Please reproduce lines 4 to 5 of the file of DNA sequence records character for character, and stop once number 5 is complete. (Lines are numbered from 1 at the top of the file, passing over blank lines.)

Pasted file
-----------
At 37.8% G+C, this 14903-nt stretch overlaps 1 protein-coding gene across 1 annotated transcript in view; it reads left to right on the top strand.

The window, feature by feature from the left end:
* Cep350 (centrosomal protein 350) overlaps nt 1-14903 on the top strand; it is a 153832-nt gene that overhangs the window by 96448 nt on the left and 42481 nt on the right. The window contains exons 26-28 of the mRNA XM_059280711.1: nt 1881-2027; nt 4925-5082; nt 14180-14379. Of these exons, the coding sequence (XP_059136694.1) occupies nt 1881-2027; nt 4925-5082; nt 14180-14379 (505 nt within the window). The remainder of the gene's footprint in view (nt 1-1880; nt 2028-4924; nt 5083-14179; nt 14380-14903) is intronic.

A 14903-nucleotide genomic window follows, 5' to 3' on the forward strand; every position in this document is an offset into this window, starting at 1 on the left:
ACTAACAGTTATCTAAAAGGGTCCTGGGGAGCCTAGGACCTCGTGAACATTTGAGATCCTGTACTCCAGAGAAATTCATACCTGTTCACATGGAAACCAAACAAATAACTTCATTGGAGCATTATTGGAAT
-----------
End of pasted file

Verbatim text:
A 14903-nucleotide genomic window follows, 5' to 3' on the forward strand; every position in this document is an offset into this window, starting at 1 on the left:
ACTAACAGTTATCTAAAAGGGTCCTGGGGAGCCTAGGACCTCGTGAACATTTGAGATCCTGTACTCCAGAGAAATTCATACCTGTTCACATGGAAACCAAACAAATAACTTCATTGGAGCATTATTGGAAT